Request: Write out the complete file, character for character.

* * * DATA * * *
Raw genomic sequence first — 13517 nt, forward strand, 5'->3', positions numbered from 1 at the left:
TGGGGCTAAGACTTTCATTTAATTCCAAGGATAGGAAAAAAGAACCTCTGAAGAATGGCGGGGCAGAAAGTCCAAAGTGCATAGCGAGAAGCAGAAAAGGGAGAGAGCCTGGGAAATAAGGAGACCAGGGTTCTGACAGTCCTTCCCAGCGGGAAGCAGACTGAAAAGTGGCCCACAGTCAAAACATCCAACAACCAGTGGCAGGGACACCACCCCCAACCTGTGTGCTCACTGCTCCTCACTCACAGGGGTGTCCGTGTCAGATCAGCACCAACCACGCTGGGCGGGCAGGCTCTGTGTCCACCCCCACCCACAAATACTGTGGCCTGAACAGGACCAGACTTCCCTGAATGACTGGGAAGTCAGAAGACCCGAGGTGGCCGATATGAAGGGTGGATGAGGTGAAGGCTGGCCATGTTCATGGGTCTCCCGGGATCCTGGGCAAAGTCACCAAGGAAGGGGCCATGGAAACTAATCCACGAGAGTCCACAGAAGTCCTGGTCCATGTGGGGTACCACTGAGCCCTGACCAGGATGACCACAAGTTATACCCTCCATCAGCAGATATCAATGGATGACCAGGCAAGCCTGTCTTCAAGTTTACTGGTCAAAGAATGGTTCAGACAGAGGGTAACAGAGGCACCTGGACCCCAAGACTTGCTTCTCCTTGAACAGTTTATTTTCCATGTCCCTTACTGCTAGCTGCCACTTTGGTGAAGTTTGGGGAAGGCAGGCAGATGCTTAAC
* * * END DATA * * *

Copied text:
Raw genomic sequence first — 13517 nt, forward strand, 5'->3', positions numbered from 1 at the left:
TGGGGCTAAGACTTTCATTTAATTCCAAGGATAGGAAAAAAGAACCTCTGAAGAATGGCGGGGCAGAAAGTCCAAAGTGCATAGCGAGAAGCAGAAAAGGGAGAGAGCCTGGGAAATAAGGAGACCAGGGTTCTGACAGTCCTTCCCAGCGGGAAGCAGACTGAAAAGTGGCCCACAGTCAAAACATCCAACAACCAGTGGCAGGGACACCACCCCCAACCTGTGTGCTCACTGCTCCTCACTCACAGGGGTGTCCGTGTCAGATCAGCACCAACCACGCTGGGCGGGCAGGCTCTGTGTCCACCCCCACCCACAAATACTGTGGCCTGAACAGGACCAGACTTCCCTGAATGACTGGGAAGTCAGAAGACCCGAGGTGGCCGATATGAAGGGTGGATGAGGTGAAGGCTGGCCATGTTCATGGGTCTCCCGGGATCCTGGGCAAAGTCACCAAGGAAGGGGCCATGGAAACTAATCCACGAGAGTCCACAGAAGTCCTGGTCCATGTGGGGTACCACTGAGCCCTGACCAGGATGACCACAAGTTATACCCTCCATCAGCAGATATCAATGGATGACCAGGCAAGCCTGTCTTCAAGTTTACTGGTCAAAGAATGGTTCAGACAGAGGGTAACAGAGGCACCTGGACCCCAAGACTTGCTTCTCCTTGAACAGTTTATTTTCCATGTCCCTTACTGCTAGCTGCCACTTTGGTGAAGTTTGGGGAAGGCAGGCAGATGCTTAAC